Stone said the program will also allow alumni to find full-time employment in their area of concentration or access to tech-focused boot camps that many low-income students don’t typically attend.
“What we want to do is figure out: How do we get low-income students, first-generation college students, to gain access to well-paid careers, and do so with zero dollars in student debt?” she said. Because Degrees of Freedom is “reverse-engineering the program from the Pell Grant,” basing its costs on the federal grant’s maximum allowance to students, she said, low-income students should expect to graduate debt-free.
Kevin Carey, who directs the Education Policy program at New America, the left-leaning Washington, D.C., think tank, said that’s a laudable — and unusual — goal for a tech-focused college.
“You only do this if you begin from the point of view of, ‘How do I build a college that’s good at serving low income students?’ No one does that. Everyone’s approach to technology is, ‘How do I make money?’”
Richard Saudek, a Montpelier, Vt., attorney who chairs Marlboro’s board of trustees, said the board chose Degrees of Freedom because “the people involved were quite experienced starting up schools that served underserved populations.”
Marlboro officials, he said, “felt that their plans seemed to make sense — and that it would be a good thing to do, basically, to have them purchase the campus at a low price. And we had a lot of hopes.”
Saudek said the sale of the campus won’t be affected by Andrew’s legal troubles. The transaction had no “clawback” or reversal provisions. “They had it to do what they could with it,” he said.
Nevertheless, he admitted that trustees “are watching this situation unfold and were alarmed when they learned about the indictment.”
New America’s Carey had a similar response when he read the news: “Part of my reaction to the whole thing, beyond ‘What the hell?’ was ‘Too bad. This is just going to kill this thing.’”
He recalled hearing Andrew’s pitch as the program was taking shape: Rather than forcing students to borrow $20,000 to attend “some shady for-profit college” or take on even more debt to attend a four-year college without graduating, Carey said, he was intrigued by the notion of using hybrid learning to bring costs down so low that a student could cover them entirely with a Pell Grant.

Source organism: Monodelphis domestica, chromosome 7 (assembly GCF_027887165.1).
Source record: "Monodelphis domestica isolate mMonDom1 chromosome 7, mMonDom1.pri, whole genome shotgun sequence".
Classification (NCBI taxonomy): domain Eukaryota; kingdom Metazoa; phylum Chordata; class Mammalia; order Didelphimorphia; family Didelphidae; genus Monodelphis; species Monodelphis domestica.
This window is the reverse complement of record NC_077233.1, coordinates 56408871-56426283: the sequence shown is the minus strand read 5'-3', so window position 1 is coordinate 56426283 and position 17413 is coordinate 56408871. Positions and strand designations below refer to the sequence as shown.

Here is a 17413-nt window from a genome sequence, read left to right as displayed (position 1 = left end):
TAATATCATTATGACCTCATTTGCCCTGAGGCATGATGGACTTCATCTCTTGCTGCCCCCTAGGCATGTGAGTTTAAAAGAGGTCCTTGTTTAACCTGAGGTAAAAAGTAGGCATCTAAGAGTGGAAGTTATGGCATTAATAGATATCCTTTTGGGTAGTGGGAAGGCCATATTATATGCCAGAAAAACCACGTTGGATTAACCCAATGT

“At its most basic level, that’s a good idea,” Carey said.
At the moment, the effort is relying largely on funding from the Silicon Valley investor Y Combinator, as well as a group of wealthy donors, to help keep it afloat. In an April 8 email to supporters prior to his indictment, Andrew urged them to “Help us identify funders for our work.” The plea linked to a direct donation site for the college. Andrew noted, “Our entire cost for tuition-room-and-board costs less than a Pell grant. However, we need philanthropy until we break-even at ~500 students, which we hope to achieve in 2022.”
Stone said recent developments have affected fund-raising, and that a few donors have backed out. “We are now working to recover grants for which Seth was the lead point of contact,” she said.
It’s significant that the idea for Degrees of Freedom emerged from the world of K-12 charter schools, Carey said. Unlike most new online universities, which are typically for-profit, charter schools have historically offered educators ways to create mission-driven, non-profit schools that help low-income students.
“There’s no comparable mechanism in higher education for that,” he said.
The irony is that Stone and others now find themselves working to both listen to the needs of these students and separate themselves from Andrew, whose work has long been synonymous with the very charter schools that serve them.
“My goal is to stay laser-focused on ‘How do we continue to uplift their voices?’” she said. “‘How do we make sure that their voices don’t get drowned out by a personal matter that doesn’t really have anything to do with them, and with this project?’”